And here’s the last concern I’ll broach for today. Some of those objecting to wind power say they’d rather live near a nuclear power plant. They are willing to trade the possibility of a life-ending nuclear accident for the certainty they feel of ongoing health damage. These people believe many wind power opponents become perforce nuclear power supporters.
Pitting supporters of one energy source against those for another is not the way to address our need for clean energy. I’ll be clear: I myself oppose nuclear power. In my view, the fiduciary irresponsibility government after government has shown is reason enough to fear taking that path once again. And people who point out that the wind doesn’t always blow, the sun doesn’t always shine, don’t seem to be aware of management possibilities, and don’t remember that other energy sources have proven less than reliable. Because nuclear power has set a precedent of irresponsibility doesn’t mean we should perpetuate and expand our irresposibility to other energy sources. We can develop wind power productively and respectfully. Let’s.
Today’s revelation: this morning, we drove around in my hostess’ Smart Car, getting even closer to one group of turbines. Because they’re so sleek, it’s hard to grasp their enormous size. Among the half a dozen or so turbines we could easily see at one point, one was right next to the road; we got out so I could photograph her standing next to it, to show scale. That involved a bit of walking around for me, to get far enough away to get the turbine from top to bottom, and to try for a nice angle. As soon as I was out of the car, I noticed a grating sound – a turbine rotating? Something in need of oil? That was irregular, and extremely unpleasant, in my view. Then, I recognized the rhythmic whooshing, not particularly loud to me, but inexorable. Astounding to me – walking back and forth the few hundred metres to get my photos, I found in some spots I could almost not hear any turbine sound at all, when, only a few steps later, it was very evident. If on one occasion, one person’s perceptions vary so very much, what a challenge it is to obtain information that respects individuals so as to meet the needs and wishes of all.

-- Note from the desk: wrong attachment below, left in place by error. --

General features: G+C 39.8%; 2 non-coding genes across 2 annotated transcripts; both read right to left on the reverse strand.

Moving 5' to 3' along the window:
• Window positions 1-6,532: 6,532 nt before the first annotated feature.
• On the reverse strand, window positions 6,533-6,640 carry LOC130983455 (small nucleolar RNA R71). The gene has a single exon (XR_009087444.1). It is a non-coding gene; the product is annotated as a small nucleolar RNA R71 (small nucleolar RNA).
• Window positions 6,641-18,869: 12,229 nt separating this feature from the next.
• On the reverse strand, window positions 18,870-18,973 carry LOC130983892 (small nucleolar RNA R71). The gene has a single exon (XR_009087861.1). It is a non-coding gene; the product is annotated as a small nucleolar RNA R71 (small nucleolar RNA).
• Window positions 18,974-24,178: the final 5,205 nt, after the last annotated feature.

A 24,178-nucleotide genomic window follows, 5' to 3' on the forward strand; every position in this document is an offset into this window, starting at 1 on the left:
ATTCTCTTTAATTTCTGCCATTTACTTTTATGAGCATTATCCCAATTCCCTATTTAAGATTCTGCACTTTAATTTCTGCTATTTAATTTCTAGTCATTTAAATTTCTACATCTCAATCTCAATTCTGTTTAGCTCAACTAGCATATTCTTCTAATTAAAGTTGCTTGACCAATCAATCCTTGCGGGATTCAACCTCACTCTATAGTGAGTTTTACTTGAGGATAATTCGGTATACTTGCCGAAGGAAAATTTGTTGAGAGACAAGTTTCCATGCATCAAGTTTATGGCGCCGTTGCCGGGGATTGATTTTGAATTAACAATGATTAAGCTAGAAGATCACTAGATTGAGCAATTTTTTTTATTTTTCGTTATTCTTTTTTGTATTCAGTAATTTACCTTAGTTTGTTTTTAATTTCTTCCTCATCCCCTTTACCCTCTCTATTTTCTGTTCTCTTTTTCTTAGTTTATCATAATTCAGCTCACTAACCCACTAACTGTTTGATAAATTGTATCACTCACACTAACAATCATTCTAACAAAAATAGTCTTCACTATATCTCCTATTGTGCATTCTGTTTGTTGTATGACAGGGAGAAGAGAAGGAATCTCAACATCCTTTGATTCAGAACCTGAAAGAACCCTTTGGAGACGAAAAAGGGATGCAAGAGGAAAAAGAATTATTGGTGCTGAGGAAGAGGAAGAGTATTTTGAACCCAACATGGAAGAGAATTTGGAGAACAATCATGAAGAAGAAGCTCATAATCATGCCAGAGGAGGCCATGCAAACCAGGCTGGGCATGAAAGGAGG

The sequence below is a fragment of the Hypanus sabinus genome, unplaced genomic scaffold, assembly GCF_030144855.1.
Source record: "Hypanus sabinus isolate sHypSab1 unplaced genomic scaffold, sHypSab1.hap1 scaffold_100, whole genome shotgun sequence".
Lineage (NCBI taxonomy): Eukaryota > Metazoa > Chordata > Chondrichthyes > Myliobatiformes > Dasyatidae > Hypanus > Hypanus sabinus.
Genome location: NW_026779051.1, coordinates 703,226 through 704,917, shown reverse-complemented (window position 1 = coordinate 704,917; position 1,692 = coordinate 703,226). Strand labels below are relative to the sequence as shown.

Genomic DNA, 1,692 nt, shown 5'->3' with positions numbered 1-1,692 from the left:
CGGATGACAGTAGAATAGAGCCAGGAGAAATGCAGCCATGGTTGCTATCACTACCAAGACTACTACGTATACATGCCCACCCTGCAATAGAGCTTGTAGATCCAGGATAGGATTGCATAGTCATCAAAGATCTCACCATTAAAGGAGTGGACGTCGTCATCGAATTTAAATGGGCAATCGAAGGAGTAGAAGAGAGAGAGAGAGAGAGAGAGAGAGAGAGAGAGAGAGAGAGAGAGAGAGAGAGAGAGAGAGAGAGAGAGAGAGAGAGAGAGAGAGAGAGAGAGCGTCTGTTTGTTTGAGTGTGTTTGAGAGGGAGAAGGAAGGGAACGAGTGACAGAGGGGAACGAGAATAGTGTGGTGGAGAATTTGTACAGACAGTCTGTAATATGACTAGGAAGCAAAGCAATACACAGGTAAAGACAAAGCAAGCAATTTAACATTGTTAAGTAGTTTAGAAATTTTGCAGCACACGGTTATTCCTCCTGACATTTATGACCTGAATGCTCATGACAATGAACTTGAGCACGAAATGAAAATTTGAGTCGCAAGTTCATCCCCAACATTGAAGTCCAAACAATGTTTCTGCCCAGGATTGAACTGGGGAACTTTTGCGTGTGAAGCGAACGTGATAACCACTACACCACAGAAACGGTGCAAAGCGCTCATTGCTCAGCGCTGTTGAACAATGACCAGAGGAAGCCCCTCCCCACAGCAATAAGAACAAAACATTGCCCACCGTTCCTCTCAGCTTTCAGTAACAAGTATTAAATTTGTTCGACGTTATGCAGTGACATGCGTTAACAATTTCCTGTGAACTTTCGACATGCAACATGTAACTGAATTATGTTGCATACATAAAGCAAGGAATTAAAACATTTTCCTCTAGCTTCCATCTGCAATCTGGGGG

Such a beautiful afternoon, so it was a lovely trip. Seeing so many big, beautiful evergreens surprised me. My favourite sign, spotted past Garnet: Radical Road – an apt theme for our energy policy needs.
Lakeshore Road is also aptly named. Today, Lake Erie was a hazy blur of no particular colour, but I’m told on some days, the U.S. is clearly visible. I also learned that it’s a very sharp drop down to the lake; descent on foot is possible, but only if one (goes with someone who) knows how.
My supper hostess – yummy cheese-fish chowder – spoke right away of the low frequencies Daryl cited in his comment on my previous entry here.
One personal negative experience she noted: this year, for the first time, the pond on her property did not host any bullfrogs. The 18 Vestas 1.65 megawatt turbines in the immediate area got going about 18 months ago, so they didn’t affect the frogs’ development last year. I wonder what info is available about frog populations in other areas where turbines have been installed.
I’m now settling in to the home where I’ll be a guest for the week. My hostess says if I’m lucky enough to have the full experience, my bed will shake in the night!
Hello, everyone – Next week is Wind Turbine Week for me. I am due to spend the full week of November 22-28 just west of Long Point, staying 24/7 in the home of someone who lives near a large wind farm.
Both wind power, and local input into decisions with local impact, are very important to me.
I am one of the original members of WindShare, the co-op that installed the wind turbine at the C.N.E.
My enthusiasm for wind energy is tempered by my concern that people’s objections to turbine installations must be respectfully addressed.
A small group of people who live in the area west of Long Point firmly believe the turbines there are damaging their health. They have requested that someone from outside the community spend a minimum of a week there, full-time. I’ve volunteered.
Whether or not I find that the turbines affect me in any way while I am there, I am hoping to explore how the problem of local objections to them can be addressed. Residents in various areas of Ontario are objecting to wind farm installations. I fear we can’t maximize benefits from this technology without community co-operation.
Here and now, I send many thanks to the people who have invited me. I will be blogging on this page about my experiences. Best from Ellen